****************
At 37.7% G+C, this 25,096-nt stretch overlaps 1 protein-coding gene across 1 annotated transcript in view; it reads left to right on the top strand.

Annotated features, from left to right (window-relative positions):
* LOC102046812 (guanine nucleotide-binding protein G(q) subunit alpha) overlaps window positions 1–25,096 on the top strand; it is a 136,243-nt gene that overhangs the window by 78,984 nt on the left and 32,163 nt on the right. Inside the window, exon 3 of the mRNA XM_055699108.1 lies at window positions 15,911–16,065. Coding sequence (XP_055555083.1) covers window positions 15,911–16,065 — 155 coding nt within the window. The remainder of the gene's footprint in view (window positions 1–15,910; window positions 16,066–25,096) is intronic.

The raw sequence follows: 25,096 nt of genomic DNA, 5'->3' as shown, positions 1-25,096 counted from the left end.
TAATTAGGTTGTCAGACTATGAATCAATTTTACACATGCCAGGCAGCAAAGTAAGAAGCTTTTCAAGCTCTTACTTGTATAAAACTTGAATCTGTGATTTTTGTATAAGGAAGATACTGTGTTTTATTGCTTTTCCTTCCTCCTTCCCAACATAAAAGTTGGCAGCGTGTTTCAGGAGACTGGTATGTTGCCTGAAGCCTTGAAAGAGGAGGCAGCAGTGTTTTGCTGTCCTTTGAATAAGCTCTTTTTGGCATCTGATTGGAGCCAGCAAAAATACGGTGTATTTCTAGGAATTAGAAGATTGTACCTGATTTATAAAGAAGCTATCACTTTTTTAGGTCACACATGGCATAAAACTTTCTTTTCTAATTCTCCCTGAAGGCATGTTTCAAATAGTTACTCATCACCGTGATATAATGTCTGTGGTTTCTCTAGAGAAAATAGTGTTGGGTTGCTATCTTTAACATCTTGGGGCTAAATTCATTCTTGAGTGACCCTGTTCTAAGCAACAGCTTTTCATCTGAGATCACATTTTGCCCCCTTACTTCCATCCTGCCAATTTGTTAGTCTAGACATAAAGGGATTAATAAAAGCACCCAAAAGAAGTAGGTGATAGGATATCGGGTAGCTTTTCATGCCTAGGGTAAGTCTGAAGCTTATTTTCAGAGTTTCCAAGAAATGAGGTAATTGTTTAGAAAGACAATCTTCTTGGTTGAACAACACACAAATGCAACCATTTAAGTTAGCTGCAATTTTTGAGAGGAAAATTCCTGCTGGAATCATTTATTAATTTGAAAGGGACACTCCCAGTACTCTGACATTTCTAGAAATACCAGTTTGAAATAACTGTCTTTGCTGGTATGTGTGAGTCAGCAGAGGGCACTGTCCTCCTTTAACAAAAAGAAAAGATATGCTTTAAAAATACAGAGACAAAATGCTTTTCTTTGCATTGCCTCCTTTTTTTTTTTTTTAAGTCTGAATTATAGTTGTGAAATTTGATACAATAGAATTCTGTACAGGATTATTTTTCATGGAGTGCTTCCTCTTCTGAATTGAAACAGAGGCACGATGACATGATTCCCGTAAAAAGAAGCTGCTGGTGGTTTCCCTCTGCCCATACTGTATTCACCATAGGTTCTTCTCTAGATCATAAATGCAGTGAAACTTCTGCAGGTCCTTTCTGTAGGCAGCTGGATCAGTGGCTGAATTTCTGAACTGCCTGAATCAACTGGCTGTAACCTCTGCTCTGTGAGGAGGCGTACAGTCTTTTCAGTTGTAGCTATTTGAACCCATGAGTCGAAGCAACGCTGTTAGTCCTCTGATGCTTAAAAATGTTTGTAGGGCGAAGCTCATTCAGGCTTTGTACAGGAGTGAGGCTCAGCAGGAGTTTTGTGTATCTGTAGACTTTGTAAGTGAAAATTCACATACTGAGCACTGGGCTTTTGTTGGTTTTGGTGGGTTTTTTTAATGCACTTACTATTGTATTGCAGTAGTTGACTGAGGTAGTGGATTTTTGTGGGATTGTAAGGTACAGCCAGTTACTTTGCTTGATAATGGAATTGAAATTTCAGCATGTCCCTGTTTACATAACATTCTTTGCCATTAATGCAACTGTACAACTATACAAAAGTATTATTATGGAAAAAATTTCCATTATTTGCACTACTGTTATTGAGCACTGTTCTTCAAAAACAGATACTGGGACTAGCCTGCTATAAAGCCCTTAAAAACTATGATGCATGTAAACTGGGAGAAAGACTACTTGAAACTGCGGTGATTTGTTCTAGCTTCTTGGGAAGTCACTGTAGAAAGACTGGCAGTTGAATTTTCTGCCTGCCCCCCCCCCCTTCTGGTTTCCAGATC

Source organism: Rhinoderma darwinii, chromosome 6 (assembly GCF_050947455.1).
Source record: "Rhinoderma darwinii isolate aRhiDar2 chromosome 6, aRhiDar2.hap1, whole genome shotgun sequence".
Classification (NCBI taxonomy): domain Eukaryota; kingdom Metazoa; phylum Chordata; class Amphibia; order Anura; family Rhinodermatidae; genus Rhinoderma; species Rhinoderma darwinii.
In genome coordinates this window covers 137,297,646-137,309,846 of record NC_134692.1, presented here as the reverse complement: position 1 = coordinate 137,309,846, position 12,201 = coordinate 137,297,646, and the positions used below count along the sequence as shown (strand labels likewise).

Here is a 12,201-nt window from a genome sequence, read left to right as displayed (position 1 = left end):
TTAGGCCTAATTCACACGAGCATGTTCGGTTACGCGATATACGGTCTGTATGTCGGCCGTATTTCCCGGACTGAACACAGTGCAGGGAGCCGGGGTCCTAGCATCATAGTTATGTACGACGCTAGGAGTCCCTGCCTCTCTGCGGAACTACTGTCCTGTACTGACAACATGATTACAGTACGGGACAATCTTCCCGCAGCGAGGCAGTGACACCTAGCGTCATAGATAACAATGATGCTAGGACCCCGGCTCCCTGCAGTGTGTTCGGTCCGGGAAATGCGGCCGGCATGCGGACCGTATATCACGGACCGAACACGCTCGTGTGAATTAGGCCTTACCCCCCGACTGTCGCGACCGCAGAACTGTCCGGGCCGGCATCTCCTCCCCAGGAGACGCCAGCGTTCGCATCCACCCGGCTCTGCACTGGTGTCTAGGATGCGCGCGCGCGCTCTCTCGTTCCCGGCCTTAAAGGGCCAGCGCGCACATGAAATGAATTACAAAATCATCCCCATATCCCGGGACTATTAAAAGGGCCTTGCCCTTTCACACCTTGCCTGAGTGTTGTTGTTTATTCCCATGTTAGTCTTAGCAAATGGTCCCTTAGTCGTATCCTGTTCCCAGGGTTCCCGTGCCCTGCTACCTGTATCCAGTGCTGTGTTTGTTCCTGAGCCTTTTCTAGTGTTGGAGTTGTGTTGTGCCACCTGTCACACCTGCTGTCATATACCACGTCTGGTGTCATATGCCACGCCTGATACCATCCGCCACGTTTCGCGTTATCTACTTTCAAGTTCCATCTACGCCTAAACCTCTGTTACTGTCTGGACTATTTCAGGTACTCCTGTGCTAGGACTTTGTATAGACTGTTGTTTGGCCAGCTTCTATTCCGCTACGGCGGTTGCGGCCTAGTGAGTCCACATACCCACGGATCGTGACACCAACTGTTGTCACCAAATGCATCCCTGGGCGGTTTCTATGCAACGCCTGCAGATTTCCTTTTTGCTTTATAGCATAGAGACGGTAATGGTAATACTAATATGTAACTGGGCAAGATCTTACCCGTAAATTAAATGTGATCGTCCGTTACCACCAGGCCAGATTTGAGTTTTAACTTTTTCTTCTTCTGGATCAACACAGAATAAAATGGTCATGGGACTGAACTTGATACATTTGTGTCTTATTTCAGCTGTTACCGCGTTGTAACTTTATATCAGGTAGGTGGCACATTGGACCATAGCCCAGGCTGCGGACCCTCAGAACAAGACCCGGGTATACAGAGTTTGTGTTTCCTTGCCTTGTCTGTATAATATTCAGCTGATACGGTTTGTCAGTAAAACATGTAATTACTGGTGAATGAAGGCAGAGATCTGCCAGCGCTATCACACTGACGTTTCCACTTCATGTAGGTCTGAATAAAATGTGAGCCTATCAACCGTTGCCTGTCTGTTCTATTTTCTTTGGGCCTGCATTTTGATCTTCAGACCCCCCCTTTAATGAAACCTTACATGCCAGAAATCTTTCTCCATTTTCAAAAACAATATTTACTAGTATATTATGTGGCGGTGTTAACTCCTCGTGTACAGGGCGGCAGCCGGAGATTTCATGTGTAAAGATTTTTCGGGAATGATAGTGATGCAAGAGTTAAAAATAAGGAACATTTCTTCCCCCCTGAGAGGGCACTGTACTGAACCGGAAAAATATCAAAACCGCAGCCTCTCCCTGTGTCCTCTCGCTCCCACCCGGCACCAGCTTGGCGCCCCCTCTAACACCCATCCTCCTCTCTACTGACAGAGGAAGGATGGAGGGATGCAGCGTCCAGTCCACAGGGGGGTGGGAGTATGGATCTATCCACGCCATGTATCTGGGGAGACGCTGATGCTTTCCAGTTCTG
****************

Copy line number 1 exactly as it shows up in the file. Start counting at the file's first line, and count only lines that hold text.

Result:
At 37.7% G+C, this 25,096-nt stretch overlaps 1 protein-coding gene across 1 annotated transcript in view; it reads left to right on the top strand.